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AP English 11: Advanced Placement English Language and Composition

1. Summer 2010 Reading and Writing / Course Overview for Students and Parents

“I have often reflected upon the new vistas that reading opened to me.~
I knew right there in prison that reading had changed forever the
course of my life.~ As I see it today, the ability to read awoke in me
some long dormant craving to be mentally alive.”
-Malcolm X

Welcome to Advanced Placement English. This course will guide the highest-achieving cadets to
become better writers and more critical readers. Through extensive reading and discussion of
various genres of writing, and a wide variety of writing exercises, both formal and informal,
students will gain the rhetorical skills necessary for success in any college discipline. Students
enrolling in AP English should have a strong academic work ethic as well as mastery of grammar,
spelling and punctuation at the onset of the course.

Part I: Summer Reading and Writing Assignments

All of the assignments listed below are due the first day of class in September. They will be your
first graded assignments in the course. If you will not be in class the first day, email Mrs. Calkin
to make arrangements to take the test and submit your work before the first class. No work will
be accepted late. Remember that your successful completion of the assigned summer
reading and writing is a prerequisite for your continuation in the Advanced Placement
course. All current course level recommendations are tentative, based upon the receipt and
evaluation of your summer assignments. A cumulative grade of 72% is considered a passing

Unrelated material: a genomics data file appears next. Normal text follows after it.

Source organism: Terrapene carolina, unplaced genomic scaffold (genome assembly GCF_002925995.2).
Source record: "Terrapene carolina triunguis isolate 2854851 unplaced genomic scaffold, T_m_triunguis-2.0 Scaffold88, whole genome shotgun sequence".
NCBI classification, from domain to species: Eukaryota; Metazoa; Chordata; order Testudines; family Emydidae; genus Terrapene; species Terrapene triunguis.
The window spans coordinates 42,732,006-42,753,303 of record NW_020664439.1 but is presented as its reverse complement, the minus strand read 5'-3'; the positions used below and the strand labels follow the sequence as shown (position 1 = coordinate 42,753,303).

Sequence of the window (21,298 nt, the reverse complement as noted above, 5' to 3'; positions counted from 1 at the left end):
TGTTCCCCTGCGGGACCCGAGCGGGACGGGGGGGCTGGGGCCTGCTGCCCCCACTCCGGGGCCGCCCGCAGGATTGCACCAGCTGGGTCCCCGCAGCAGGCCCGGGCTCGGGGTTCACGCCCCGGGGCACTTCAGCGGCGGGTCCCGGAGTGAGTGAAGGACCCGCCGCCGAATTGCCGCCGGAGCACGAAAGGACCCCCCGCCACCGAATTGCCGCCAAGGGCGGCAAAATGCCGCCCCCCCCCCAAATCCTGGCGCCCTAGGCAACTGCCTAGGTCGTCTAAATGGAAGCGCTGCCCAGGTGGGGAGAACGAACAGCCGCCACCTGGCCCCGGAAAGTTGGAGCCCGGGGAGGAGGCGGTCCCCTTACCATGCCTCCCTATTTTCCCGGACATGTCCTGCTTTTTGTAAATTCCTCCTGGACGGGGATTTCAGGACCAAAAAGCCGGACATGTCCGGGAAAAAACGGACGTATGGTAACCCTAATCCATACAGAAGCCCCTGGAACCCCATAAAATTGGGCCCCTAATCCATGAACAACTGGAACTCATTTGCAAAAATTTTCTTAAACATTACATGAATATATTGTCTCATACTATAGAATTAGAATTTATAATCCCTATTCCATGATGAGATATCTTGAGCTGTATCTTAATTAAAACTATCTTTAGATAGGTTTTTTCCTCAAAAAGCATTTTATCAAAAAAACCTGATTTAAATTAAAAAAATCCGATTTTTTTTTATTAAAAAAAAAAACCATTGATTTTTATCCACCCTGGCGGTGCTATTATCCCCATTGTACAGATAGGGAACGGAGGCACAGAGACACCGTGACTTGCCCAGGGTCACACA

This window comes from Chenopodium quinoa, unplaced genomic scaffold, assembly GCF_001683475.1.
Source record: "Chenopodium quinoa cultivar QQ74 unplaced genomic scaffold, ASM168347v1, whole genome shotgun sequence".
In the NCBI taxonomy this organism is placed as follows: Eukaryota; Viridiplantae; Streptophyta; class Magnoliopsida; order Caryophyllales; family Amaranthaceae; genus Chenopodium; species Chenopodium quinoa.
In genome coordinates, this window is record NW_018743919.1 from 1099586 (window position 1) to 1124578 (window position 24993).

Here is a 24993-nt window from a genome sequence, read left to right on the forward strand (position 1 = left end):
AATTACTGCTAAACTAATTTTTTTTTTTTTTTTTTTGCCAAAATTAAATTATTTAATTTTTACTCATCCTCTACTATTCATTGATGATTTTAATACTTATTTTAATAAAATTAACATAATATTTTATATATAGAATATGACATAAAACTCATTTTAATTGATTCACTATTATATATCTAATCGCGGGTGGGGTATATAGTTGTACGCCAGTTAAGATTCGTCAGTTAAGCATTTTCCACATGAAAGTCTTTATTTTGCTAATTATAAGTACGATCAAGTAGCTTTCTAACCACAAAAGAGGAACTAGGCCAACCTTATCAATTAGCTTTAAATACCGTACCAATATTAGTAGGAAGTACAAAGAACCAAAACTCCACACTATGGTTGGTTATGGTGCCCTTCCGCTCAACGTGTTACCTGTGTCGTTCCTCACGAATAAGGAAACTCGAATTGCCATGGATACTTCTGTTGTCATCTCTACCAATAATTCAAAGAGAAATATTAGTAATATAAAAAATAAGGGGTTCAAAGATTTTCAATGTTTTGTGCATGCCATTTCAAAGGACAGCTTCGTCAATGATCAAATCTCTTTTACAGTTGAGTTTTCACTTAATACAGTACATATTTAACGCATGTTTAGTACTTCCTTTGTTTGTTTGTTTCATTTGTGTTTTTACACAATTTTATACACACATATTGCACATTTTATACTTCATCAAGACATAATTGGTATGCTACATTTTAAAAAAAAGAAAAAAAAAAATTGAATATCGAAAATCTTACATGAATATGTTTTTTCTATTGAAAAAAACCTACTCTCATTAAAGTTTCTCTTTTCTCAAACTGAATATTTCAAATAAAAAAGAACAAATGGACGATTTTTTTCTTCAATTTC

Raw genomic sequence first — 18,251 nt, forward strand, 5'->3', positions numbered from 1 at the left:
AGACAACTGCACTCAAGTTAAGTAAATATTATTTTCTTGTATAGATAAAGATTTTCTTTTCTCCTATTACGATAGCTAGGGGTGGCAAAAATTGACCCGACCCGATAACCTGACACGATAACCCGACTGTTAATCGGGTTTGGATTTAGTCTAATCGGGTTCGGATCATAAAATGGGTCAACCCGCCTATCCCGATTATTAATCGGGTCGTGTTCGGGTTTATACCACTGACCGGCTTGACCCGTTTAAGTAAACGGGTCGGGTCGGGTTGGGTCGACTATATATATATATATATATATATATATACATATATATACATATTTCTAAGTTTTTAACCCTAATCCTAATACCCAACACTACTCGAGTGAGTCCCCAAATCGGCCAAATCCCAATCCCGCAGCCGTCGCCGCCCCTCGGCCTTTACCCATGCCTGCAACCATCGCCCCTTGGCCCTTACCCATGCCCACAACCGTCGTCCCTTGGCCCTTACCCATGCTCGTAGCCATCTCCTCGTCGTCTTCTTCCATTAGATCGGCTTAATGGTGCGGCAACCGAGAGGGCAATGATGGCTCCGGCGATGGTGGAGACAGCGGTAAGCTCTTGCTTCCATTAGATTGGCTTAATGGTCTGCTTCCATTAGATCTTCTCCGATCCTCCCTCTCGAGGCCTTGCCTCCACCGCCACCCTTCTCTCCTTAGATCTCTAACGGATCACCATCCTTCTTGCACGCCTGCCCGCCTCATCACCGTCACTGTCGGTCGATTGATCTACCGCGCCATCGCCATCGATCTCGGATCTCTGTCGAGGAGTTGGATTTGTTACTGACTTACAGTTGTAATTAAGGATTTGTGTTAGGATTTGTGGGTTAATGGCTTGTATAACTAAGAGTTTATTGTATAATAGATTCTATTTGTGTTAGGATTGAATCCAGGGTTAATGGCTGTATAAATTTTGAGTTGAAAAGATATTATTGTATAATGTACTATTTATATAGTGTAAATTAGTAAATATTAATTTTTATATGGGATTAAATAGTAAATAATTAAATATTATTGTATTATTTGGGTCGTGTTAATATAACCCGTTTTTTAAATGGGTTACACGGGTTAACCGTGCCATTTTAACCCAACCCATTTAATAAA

grade for the summer course work. If you are unable to make a grade of 72%, or if you decide
upon another English course, please notify your academic counselor immediately.

Required Summer Texts

Erik Larson’s Devil in the White City

Winston Churchill’s speech: “Blood, Sweat & Tears”

Directions for Writing about Summer Texts

In a journal designated specifically for AP English, write about each of the readings above using
thoughtful and insightful methods. Avoid merely summarizing the texts. You may choose to
discuss the writer’s style or purpose, or whether or not the author persuading you in some way.
Do you agree with the author’s assertions? How are the author’s ideas important or engaging?
How are they relevant or irrelevant to your personal view of the world? Why? Can you connect
any of your readings to personal experiences? Has any portion confused you, or inspired you to
do further research on a particular topic?

Section 2: Suggested Reference Work:

Explore the following website of literary terms entitled “The Forest of Rhetoric” at Brigham
Young University: http://humanities.byu.edu/rhetoric/silva.htm Navigate through it; have fun!